Always Putting Out Fires

Company leaders, consider the following questions: How many surprises have you dealt with this week? How many customer relationships have had to be rescued or late orders escalated? How many apologies delivered, numbers explained, or presentations redone?

Every leader I know wrestles with these and other crises as a matter of routine. Yet leaders also recognize that running a business through constant firefighting puts them at risk of stressed-out employees, customer defections, a damaged brand, and safety or ethics catastrophes.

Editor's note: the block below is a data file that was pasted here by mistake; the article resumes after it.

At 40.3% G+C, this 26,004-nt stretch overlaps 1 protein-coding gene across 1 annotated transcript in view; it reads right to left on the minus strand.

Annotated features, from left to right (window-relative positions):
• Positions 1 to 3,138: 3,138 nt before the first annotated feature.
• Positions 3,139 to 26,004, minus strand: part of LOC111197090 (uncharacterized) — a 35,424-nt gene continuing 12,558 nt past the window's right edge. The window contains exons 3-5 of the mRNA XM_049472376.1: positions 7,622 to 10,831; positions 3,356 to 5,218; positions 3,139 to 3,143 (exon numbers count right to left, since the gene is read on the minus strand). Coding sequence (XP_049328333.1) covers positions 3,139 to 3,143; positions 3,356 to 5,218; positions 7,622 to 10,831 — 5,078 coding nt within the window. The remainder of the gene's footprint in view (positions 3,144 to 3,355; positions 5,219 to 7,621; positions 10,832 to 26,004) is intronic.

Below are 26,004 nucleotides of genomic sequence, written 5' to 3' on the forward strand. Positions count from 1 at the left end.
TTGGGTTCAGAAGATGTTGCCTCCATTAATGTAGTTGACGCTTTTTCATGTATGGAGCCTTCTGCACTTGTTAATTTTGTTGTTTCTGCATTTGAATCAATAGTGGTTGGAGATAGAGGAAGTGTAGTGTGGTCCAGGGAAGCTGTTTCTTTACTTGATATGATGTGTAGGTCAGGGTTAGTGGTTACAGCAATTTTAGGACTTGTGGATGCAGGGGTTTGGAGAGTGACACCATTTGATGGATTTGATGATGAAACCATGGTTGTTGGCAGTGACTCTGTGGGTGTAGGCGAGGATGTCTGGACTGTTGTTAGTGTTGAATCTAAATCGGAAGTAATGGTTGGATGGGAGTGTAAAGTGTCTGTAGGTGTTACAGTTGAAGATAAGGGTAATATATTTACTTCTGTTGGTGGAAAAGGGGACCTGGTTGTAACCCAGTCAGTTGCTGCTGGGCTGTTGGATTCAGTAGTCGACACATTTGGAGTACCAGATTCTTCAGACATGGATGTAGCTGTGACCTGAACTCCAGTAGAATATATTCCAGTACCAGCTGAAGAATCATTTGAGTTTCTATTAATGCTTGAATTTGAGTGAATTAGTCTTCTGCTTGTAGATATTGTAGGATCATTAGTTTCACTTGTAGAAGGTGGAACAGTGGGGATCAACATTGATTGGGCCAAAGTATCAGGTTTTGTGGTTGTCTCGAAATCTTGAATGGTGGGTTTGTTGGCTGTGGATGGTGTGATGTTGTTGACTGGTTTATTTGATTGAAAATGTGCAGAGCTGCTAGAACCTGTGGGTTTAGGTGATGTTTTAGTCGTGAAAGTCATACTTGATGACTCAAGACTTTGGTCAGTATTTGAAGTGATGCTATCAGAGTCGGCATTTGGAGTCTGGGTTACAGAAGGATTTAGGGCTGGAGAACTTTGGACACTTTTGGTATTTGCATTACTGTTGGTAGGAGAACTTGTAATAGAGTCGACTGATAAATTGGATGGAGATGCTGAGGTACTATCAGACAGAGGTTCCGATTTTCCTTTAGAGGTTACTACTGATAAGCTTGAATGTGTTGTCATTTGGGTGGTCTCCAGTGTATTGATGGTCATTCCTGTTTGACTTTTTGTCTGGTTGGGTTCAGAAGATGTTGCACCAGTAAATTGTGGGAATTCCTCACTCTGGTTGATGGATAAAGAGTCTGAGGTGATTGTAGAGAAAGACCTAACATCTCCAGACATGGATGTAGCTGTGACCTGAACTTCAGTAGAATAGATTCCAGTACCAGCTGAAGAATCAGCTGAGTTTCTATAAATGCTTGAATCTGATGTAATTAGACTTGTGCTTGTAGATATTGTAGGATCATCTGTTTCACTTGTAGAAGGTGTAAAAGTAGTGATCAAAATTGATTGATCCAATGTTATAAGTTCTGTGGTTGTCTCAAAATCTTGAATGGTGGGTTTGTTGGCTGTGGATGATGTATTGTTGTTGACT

On closer inspection, the vast majority of fires are preventable. They are essentially “rework” — the added effort and cost required because something was not done right the first time. Unfortunately, firms can get stuck in a vicious cycle of rework, shortcuts, and more rework. I once worked with a workers compensation firm that discovered they could cut costly disputes and attorney involvement by contacting injured workers within 24 hours. Still, new claims would languish for a full five to seven days, because employees were dealing with all the prior claims that had gone to court. Unfortunately, this meant 80 percent of those new claims would also involve attorneys and disputes. In aggregate, rework costs can be huge. The Juran Institute estimated in 2010 that 15 to 20 percent of revenues for manufacturing companies went to rework; for service businesses, it estimated 30 to 35 percent.